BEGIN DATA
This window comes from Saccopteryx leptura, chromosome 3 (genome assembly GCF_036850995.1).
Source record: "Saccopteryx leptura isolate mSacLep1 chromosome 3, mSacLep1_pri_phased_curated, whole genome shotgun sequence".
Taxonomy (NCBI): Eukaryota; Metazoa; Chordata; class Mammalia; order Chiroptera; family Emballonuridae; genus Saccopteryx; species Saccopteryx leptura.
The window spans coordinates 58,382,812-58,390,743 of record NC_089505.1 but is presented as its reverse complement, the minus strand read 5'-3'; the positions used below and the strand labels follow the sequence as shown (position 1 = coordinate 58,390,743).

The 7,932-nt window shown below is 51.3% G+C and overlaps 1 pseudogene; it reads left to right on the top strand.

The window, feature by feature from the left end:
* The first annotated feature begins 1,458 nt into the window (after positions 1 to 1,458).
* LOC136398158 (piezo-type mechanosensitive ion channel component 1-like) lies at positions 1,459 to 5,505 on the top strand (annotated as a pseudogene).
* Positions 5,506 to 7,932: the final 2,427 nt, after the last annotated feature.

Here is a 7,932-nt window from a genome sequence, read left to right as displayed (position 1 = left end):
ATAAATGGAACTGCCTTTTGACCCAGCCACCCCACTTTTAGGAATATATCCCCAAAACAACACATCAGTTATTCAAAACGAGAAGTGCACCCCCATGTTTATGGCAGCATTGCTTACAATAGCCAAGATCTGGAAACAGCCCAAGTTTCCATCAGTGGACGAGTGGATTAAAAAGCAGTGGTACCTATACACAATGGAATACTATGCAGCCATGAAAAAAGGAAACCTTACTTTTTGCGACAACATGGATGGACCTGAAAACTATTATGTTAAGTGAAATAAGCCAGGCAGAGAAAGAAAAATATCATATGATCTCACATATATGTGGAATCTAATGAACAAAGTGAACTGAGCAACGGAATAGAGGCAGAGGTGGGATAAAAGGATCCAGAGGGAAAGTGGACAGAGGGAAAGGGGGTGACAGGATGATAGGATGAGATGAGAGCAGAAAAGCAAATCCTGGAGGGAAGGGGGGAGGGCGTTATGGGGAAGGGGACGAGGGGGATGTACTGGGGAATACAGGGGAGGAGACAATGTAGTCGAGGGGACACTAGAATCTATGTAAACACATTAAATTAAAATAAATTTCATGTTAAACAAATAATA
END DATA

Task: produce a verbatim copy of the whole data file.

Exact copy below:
This window comes from Saccopteryx leptura, chromosome 3 (genome assembly GCF_036850995.1).
Source record: "Saccopteryx leptura isolate mSacLep1 chromosome 3, mSacLep1_pri_phased_curated, whole genome shotgun sequence".
Taxonomy (NCBI): Eukaryota; Metazoa; Chordata; class Mammalia; order Chiroptera; family Emballonuridae; genus Saccopteryx; species Saccopteryx leptura.
The window spans coordinates 58,382,812-58,390,743 of record NC_089505.1 but is presented as its reverse complement, the minus strand read 5'-3'; the positions used below and the strand labels follow the sequence as shown (position 1 = coordinate 58,390,743).

The 7,932-nt window shown below is 51.3% G+C and overlaps 1 pseudogene; it reads left to right on the top strand.

The window, feature by feature from the left end:
* The first annotated feature begins 1,458 nt into the window (after positions 1 to 1,458).
* LOC136398158 (piezo-type mechanosensitive ion channel component 1-like) lies at positions 1,459 to 5,505 on the top strand (annotated as a pseudogene).
* Positions 5,506 to 7,932: the final 2,427 nt, after the last annotated feature.

Here is a 7,932-nt window from a genome sequence, read left to right as displayed (position 1 = left end):
ATAAATGGAACTGCCTTTTGACCCAGCCACCCCACTTTTAGGAATATATCCCCAAAACAACACATCAGTTATTCAAAACGAGAAGTGCACCCCCATGTTTATGGCAGCATTGCTTACAATAGCCAAGATCTGGAAACAGCCCAAGTTTCCATCAGTGGACGAGTGGATTAAAAAGCAGTGGTACCTATACACAATGGAATACTATGCAGCCATGAAAAAAGGAAACCTTACTTTTTGCGACAACATGGATGGACCTGAAAACTATTATGTTAAGTGAAATAAGCCAGGCAGAGAAAGAAAAATATCATATGATCTCACATATATGTGGAATCTAATGAACAAAGTGAACTGAGCAACGGAATAGAGGCAGAGGTGGGATAAAAGGATCCAGAGGGAAAGTGGACAGAGGGAAAGGGGGTGACAGGATGATAGGATGAGATGAGAGCAGAAAAGCAAATCCTGGAGGGAAGGGGGGAGGGCGTTATGGGGAAGGGGACGAGGGGGATGTACTGGGGAATACAGGGGAGGAGACAATGTAGTCGAGGGGACACTAGAATCTATGTAAACACATTAAATTAAAATAAATTTCATGTTAAACAAATAATA